“We want our technologies to extend our minds and augment our abilities, not break up our minds.
Such control is within our reach. Rather than being forced into a state of perpetual distraction, with all the unhappiness and discontent such a state creates, we can approach information technologies in a way that is mindful and nearly effortless and that contributes to our ability to focus, be creative, and be happy.
It’s an approach I call contemplative computing.
The terms sound oxymoronic. What could be less contemplative than today’s technology-intensive environment? What could possibly be less conducive to a clear, meditative state than interactions with computers, cell phones, Facebook, and Twitter?
Contemplative computing isn’t enabled by a technological breakthrough or scientific discovery. You don’t buy it. You do it. It’s based on a blend of new science and philosophy, some very old techniques for managing your attention and mind, and a lot of experience with how people use (or are used by) information technologies. It shows you how your mind and body interact with computers and how your attention and creativity are influenced by technology. It gives you the tools to redesign your relationships with devices and the Internet to make them work better for you. It’s a promise that you can construct a healthier, more balanced relationship with information technology.”
~ Alex Soojung-Kim Pang from The Distraction Addiction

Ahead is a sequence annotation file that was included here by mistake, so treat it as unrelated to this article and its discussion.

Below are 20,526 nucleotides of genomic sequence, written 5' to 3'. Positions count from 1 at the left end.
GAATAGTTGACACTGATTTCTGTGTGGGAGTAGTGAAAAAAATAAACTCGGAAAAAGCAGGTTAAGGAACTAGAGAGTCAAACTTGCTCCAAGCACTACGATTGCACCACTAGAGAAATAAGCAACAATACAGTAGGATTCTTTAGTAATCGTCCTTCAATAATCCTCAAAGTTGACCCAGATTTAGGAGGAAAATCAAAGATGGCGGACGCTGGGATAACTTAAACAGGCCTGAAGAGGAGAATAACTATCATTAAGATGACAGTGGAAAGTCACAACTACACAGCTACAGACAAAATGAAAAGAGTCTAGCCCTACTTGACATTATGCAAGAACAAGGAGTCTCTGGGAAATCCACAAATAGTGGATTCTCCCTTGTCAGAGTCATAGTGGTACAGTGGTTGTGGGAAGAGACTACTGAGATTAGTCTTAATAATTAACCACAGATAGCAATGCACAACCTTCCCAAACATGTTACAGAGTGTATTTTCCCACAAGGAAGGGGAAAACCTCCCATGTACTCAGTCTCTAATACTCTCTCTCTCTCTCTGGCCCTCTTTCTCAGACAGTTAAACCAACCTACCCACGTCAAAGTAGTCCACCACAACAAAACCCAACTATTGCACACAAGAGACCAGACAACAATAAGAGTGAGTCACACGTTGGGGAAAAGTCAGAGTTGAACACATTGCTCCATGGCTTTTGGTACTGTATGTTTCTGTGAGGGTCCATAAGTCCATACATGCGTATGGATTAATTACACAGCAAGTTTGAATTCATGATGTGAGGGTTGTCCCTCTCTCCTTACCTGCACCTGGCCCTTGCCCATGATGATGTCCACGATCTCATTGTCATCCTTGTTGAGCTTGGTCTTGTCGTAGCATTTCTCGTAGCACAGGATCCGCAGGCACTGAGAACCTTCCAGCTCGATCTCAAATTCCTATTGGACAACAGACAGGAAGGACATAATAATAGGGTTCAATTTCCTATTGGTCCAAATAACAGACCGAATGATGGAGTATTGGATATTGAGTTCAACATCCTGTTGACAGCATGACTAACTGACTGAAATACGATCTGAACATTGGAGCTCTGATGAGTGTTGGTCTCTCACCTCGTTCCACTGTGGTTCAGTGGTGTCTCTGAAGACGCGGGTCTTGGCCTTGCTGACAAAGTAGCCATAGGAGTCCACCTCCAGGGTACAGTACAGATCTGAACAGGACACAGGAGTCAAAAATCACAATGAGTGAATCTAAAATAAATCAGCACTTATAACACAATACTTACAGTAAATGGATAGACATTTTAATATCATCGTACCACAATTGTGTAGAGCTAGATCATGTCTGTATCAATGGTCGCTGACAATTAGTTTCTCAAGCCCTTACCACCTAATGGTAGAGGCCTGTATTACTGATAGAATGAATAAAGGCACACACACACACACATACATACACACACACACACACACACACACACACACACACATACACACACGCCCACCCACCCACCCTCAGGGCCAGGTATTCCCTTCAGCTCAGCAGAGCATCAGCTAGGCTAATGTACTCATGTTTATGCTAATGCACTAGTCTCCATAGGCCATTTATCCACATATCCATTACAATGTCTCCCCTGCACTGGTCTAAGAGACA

Alex Soojung-Kim Pang is a professional futurist. (I think that is officially tied for first for the coolest job title ever. The co-winner? Professional Optimizer, of course. Hah. :)
He has a PhD in the history of science and is a former Microsoft Research fellow and visiting scholar at Stanford and Oxford.
I got this book after reading Bored and Brilliant and read it as part of my prep for Conquering Digital Addiction 101 and to continue my passionate pursuit of understanding how to Optimize our relationship to digital technology. (I read it right after I finished the Note on Lead Yourself First which focuses on the power of solitude and how hard it is to find these days given our “distraction addiction.”)
I found the book fascinating and a great complement to the others. If you’re equally passionate about understanding how to Optimize our interactions with technology and cultivate your “contemplative computing” capacity, I think you’ll also love it. (Get a copy here.)
It’s packed with Big Ideas and interesting facts. I’m excited to share some of my favorites so let’s jump straight in!
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